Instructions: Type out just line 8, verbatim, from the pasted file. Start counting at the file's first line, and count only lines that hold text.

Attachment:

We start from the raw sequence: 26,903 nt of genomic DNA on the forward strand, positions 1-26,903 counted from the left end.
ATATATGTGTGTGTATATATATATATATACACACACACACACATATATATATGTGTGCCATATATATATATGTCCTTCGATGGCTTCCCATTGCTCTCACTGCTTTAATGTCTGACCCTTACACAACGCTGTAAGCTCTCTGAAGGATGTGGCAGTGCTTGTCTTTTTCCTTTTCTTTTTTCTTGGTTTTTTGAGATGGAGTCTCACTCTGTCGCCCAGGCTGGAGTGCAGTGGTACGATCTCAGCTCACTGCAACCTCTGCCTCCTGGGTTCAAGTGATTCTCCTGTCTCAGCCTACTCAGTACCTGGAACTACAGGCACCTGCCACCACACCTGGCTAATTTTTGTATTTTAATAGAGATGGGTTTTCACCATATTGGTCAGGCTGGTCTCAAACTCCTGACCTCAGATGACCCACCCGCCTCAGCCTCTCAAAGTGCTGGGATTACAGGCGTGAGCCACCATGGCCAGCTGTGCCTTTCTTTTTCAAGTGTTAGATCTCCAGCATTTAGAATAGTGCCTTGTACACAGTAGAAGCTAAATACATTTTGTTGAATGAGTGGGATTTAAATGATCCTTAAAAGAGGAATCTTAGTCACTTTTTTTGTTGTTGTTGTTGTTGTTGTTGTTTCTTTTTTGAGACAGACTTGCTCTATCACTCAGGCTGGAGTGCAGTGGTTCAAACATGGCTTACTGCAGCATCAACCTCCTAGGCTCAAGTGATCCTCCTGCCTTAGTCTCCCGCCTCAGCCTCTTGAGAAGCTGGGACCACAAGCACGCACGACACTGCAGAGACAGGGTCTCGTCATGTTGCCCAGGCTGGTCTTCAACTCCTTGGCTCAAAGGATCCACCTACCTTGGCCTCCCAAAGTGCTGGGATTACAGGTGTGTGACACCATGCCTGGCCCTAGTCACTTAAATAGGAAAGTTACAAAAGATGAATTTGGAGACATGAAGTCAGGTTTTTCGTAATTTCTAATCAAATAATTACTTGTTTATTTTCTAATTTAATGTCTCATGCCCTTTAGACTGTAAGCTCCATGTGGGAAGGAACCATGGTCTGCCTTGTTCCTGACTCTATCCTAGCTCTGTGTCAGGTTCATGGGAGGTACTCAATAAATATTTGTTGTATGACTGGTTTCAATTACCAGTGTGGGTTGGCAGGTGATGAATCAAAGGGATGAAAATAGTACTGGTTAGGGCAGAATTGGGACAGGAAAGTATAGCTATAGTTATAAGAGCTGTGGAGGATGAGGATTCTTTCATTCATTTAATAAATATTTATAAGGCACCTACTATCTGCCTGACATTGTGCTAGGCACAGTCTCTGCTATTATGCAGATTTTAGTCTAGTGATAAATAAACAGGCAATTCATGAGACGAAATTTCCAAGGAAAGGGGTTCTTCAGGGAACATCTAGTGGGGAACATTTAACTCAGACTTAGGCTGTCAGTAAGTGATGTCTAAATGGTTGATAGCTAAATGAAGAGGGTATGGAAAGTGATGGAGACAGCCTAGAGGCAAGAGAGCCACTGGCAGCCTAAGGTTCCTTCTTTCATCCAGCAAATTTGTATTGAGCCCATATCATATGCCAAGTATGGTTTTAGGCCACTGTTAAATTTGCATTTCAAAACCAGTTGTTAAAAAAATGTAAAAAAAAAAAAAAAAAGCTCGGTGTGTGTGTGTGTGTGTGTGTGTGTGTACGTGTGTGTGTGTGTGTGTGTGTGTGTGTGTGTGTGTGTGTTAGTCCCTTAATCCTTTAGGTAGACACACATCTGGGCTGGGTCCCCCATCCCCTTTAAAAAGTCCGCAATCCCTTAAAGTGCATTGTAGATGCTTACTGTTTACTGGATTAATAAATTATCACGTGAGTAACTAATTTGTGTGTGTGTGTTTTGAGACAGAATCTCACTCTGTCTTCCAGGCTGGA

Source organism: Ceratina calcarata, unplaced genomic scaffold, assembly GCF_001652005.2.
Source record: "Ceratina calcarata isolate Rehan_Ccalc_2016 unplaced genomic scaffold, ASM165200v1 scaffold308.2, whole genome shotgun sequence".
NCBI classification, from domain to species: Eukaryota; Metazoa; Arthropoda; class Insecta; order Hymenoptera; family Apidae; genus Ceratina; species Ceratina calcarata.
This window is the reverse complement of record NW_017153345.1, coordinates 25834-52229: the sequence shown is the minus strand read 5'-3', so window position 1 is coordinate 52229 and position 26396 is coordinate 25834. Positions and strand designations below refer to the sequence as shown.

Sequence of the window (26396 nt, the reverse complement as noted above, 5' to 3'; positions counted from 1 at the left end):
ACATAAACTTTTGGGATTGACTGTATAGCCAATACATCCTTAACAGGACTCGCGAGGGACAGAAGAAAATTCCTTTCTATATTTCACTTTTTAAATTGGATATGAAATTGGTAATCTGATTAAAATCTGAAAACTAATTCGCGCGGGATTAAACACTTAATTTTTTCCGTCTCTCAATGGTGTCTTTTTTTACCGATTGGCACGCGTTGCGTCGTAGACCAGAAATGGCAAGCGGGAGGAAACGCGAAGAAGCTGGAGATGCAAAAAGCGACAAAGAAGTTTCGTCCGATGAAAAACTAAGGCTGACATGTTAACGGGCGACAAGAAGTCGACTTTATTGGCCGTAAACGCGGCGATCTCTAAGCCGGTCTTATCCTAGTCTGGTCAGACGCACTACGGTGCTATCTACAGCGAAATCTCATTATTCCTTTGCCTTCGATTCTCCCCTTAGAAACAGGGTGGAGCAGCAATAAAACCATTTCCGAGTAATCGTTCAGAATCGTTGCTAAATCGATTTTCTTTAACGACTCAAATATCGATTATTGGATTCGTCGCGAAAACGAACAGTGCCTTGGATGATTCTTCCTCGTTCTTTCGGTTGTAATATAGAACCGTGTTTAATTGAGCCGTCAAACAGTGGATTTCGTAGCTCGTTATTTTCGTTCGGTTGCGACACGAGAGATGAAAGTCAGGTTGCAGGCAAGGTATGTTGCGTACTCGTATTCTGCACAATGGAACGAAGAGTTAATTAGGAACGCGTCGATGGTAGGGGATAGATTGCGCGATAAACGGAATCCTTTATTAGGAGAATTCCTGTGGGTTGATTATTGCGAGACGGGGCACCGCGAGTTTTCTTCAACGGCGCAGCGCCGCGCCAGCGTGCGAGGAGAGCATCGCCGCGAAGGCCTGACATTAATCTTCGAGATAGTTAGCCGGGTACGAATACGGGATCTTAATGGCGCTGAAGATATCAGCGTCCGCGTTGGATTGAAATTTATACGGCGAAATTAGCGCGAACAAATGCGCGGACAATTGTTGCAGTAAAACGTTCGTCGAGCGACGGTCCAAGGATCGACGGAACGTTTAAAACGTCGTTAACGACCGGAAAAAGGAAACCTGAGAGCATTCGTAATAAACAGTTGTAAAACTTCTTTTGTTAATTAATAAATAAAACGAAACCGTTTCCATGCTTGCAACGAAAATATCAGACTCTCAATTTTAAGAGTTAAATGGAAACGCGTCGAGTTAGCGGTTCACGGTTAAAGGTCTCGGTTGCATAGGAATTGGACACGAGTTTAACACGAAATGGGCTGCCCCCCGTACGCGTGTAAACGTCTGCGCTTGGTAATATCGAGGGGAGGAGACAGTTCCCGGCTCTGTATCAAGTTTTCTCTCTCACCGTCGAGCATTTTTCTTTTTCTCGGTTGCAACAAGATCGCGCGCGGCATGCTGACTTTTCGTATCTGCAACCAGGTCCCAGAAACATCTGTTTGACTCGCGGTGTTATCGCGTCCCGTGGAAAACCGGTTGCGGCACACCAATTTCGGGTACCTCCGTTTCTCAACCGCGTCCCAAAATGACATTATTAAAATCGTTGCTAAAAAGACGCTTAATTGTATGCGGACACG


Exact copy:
ACATAAACTTTTGGGATTGACTGTATAGCCAATACATCCTTAACAGGACTCGCGAGGGACAGAAGAAAATTCCTTTCTATATTTCACTTTTTAAATTGGATATGAAATTGGTAATCTGATTAAAATCTGAAAACTAATTCGCGCGGGATTAAACACTTAATTTTTTCCGTCTCTCAATGGTGTCTTTTTTTACCGATTGGCACGCGTTGCGTCGTAGACCAGAAATGGCAAGCGGGAGGAAACGCGAAGAAGCTGGAGATGCAAAAAGCGACAAAGAAGTTTCGTCCGATGAAAAACTAAGGCTGACATGTTAACGGGCGACAAGAAGTCGACTTTATTGGCCGTAAACGCGGCGATCTCTAAGCCGGTCTTATCCTAGTCTGGTCAGACGCACTACGGTGCTATCTACAGCGAAATCTCATTATTCCTTTGCCTTCGATTCTCCCCTTAGAAACAGGGTGGAGCAGCAATAAAACCATTTCCGAGTAATCGTTCAGAATCGTTGCTAAATCGATTTTCTTTAACGACTCAAATATCGATTATTGGATTCGTCGCGAAAACGAACAGTGCCTTGGATGATTCTTCCTCGTTCTTTCGGTTGTAATATAGAACCGTGTTTAATTGAGCCGTCAAACAGTGGATTTCGTAGCTCGTTATTTTCGTTCGGTTGCGACACGAGAGATGAAAGTCAGGTTGCAGGCAAGGTATGTTGCGTACTCGTATTCTGCACAATGGAACGAAGAGTTAATTAGGAACGCGTCGATGGTAGGGGATAGATTGCGCGATAAACGGAATCCTTTATTAGGAGAATTCCTGTGGGTTGATTATTGCGAGACGGGGCACCGCGAGTTTTCTTCAACGGCGCAGCGCCGCGCCAGCGTGCGAGGAGAGCATCGCCGCGAAGGCCTGACATTAATCTTCGAGATAGTTAGCCGGGTACGAATACGGGATCTTAATGGCGCTGAAGATATCAGCGTCCGCGTTGGATTGAAATTTATACGGCGAAATTAGCGCGAACAAATGCGCGGACAATTGTTGCAGTAAAACGTTCGTCGAGCGACGGTCCAAGGATCGACGGAACGTTTAAAACGTCGTTAACGACCGGAAAAAGGAAACCTGAGAGCATTCGTAATAAACAGTTGTAAAACTTCTTTTGTTAATTAATAAATAAAACGAAACCGTTTCCATGCTTGCAACGAAAATATCAGACTCTCAATTTTAAGAGTTAAATGGAAACGCGTCGAGTTAGCGGTTCACGGTTAAAGGTCTCGGTTGCATAGGAATTGGACACGAGTTTAACACGAAATGGGCTGCCCCCCGTACGCGTGTAAACGTCTGCGCTTGGTAATATCGAGGGGAGGAGACAGTTCCCGGCTCTGTATCAAGTTTTCTCTCTCACCGTCGAGCATTTTTCTTTTTCTCGGTTGCAACAAGATCGCGCGCGGCATGCTGACTTTTCGTATCTGCAACCAGGTCCCAGAAACATCTGTTTGACTCGCGGTGTTATCGCGTCCCGTGGAAAACCGGTTGCGGCACACCAATTTCGGGTACCTCCGTTTCTCAACCGCGTCCCAAAATGACATTATTAAAATCGTTGCTAAAAAGACGCTTAATTGTATGCGGACACG